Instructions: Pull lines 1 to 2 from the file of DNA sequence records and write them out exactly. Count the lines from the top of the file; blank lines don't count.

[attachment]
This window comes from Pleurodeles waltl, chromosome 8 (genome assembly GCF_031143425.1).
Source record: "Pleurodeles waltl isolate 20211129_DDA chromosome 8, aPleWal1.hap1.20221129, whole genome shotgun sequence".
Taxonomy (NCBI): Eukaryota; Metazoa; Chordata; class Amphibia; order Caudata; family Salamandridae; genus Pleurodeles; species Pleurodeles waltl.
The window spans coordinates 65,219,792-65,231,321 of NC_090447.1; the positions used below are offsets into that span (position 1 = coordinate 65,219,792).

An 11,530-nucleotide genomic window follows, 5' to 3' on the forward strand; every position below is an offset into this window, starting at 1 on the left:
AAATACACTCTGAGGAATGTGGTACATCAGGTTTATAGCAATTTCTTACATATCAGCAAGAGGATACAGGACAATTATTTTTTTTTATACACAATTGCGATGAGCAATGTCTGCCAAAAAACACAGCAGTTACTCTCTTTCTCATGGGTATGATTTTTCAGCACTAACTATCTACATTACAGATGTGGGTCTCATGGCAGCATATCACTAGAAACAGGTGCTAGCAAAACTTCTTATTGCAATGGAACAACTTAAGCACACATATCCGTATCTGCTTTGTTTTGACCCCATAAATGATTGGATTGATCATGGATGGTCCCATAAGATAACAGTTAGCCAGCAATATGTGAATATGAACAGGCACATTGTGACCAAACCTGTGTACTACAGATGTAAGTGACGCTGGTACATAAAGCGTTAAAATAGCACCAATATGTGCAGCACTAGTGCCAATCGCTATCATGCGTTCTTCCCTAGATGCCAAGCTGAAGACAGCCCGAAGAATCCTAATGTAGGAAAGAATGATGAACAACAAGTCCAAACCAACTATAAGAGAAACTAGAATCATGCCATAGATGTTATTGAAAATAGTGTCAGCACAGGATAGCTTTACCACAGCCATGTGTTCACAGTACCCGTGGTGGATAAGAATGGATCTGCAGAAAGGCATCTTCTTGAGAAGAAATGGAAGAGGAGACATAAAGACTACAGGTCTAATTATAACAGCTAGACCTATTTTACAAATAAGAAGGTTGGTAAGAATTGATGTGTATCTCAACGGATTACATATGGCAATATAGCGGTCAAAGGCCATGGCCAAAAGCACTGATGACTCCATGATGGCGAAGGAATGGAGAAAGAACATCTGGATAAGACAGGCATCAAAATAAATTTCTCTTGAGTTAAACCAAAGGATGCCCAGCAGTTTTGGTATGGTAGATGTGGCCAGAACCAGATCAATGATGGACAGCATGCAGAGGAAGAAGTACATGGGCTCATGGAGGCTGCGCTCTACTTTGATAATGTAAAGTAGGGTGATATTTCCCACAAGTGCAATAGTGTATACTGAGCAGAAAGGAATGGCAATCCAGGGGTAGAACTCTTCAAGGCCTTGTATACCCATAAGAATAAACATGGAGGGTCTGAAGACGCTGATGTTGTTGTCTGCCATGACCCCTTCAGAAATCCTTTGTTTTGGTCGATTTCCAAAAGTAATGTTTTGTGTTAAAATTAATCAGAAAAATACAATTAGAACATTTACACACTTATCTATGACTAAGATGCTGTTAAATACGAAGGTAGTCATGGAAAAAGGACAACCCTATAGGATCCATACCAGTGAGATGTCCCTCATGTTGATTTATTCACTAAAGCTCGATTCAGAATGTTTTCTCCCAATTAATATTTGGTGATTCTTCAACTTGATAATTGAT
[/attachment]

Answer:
This window comes from Pleurodeles waltl, chromosome 8 (genome assembly GCF_031143425.1).
Source record: "Pleurodeles waltl isolate 20211129_DDA chromosome 8, aPleWal1.hap1.20221129, whole genome shotgun sequence".